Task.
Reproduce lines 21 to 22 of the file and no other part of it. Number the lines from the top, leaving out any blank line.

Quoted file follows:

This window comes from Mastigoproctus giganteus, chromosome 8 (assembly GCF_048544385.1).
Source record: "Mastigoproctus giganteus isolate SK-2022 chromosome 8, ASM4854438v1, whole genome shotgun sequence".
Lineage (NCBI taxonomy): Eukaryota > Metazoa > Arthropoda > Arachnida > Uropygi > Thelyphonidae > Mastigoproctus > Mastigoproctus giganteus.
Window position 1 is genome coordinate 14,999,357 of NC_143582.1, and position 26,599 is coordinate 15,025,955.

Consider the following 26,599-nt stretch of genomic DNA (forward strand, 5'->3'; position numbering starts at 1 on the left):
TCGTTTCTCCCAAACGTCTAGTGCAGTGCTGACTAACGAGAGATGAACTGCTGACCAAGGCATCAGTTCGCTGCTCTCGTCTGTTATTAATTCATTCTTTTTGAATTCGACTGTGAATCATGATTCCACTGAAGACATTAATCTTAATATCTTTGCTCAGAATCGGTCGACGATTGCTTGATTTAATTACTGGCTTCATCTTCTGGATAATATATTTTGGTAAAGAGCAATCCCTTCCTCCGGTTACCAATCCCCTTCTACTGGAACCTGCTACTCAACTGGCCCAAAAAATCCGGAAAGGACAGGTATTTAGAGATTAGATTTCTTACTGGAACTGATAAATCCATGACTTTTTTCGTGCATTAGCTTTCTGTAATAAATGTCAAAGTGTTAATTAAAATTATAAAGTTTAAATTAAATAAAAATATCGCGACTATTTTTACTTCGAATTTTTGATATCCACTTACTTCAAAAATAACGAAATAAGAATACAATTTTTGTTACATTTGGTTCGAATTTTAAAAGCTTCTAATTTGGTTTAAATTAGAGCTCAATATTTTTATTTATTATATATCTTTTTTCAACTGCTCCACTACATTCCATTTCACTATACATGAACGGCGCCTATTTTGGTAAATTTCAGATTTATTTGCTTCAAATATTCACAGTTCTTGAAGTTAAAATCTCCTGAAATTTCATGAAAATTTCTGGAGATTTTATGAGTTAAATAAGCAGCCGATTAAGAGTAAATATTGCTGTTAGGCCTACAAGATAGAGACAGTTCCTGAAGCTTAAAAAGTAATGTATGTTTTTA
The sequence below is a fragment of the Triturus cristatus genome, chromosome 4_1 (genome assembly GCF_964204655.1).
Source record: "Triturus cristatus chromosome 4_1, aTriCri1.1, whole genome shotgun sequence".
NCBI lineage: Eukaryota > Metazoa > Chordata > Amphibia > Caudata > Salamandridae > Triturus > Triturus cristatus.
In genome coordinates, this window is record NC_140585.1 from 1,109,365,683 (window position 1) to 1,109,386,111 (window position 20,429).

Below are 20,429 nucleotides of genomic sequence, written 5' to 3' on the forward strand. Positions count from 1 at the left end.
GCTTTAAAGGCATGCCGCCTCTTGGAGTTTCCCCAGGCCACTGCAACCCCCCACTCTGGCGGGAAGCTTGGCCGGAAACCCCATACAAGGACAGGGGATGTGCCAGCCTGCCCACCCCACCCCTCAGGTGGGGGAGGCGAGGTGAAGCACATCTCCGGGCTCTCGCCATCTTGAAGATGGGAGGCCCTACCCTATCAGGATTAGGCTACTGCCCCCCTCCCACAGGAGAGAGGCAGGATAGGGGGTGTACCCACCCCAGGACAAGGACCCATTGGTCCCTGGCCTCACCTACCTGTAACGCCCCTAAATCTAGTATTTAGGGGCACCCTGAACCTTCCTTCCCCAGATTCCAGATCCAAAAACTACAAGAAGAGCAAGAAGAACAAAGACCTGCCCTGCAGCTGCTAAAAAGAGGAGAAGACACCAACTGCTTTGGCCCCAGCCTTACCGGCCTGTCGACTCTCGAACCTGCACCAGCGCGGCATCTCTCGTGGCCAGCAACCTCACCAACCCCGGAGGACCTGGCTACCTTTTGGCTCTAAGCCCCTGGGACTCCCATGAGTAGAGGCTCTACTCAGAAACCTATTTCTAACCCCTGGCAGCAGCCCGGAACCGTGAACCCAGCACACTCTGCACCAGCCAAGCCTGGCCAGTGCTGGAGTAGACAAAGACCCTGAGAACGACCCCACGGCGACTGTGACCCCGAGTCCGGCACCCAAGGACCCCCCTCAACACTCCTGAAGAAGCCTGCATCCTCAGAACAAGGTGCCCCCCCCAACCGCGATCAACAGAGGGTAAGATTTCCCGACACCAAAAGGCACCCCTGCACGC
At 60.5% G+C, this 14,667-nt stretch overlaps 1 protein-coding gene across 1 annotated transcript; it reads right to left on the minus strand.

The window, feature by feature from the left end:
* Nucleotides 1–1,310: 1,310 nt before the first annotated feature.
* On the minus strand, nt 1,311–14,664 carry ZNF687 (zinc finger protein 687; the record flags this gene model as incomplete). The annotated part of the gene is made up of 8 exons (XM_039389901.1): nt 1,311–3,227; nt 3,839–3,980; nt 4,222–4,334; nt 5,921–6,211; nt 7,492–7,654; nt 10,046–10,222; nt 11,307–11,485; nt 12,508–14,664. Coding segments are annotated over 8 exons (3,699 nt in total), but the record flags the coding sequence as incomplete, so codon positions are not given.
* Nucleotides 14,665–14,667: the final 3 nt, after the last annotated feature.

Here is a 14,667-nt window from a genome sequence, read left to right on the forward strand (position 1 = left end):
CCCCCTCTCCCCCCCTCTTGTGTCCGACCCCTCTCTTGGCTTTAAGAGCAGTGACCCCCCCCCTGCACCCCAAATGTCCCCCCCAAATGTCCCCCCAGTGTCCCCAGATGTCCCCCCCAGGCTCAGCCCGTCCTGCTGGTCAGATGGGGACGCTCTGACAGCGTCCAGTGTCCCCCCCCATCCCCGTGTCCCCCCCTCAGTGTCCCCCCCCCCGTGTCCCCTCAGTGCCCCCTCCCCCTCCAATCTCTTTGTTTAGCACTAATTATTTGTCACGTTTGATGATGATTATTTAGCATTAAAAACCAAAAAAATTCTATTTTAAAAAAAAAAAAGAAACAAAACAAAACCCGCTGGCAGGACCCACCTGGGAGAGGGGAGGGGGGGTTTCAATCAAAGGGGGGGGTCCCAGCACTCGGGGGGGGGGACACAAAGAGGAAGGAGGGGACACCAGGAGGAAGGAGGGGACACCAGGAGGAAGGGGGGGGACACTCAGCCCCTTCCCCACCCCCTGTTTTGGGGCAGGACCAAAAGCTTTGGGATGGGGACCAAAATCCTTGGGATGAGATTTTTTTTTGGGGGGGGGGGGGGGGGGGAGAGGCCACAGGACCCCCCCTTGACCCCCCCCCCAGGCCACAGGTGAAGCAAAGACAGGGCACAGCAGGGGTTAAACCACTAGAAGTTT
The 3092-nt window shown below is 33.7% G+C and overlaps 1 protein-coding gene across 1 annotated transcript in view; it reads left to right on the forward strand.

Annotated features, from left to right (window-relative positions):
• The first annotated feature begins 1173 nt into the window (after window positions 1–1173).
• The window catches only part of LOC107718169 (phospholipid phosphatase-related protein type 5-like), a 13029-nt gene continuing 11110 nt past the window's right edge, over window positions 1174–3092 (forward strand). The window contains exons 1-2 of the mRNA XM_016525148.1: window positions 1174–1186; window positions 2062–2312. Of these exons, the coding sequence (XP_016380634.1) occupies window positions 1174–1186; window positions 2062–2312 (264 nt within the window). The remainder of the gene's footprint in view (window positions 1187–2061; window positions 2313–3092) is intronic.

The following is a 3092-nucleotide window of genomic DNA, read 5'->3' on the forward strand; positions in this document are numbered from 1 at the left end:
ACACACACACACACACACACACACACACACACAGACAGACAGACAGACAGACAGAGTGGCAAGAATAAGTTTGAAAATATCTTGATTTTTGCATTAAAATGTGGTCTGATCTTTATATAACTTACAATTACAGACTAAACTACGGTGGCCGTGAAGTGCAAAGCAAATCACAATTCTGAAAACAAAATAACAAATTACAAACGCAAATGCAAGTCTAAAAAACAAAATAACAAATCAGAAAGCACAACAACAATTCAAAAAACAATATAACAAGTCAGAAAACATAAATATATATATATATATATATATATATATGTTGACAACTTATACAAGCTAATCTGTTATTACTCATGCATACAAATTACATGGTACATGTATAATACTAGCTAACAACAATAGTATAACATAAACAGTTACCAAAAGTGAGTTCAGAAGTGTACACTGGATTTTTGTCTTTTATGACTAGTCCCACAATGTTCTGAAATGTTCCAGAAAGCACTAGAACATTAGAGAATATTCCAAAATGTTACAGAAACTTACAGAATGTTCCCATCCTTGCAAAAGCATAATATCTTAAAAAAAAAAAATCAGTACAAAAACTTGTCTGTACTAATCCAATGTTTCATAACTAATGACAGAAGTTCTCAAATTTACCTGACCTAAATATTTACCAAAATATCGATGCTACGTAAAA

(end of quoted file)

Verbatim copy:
Annotated features, from left to right (window-relative positions):
• The first annotated feature begins 1173 nt into the window (after window positions 1–1173).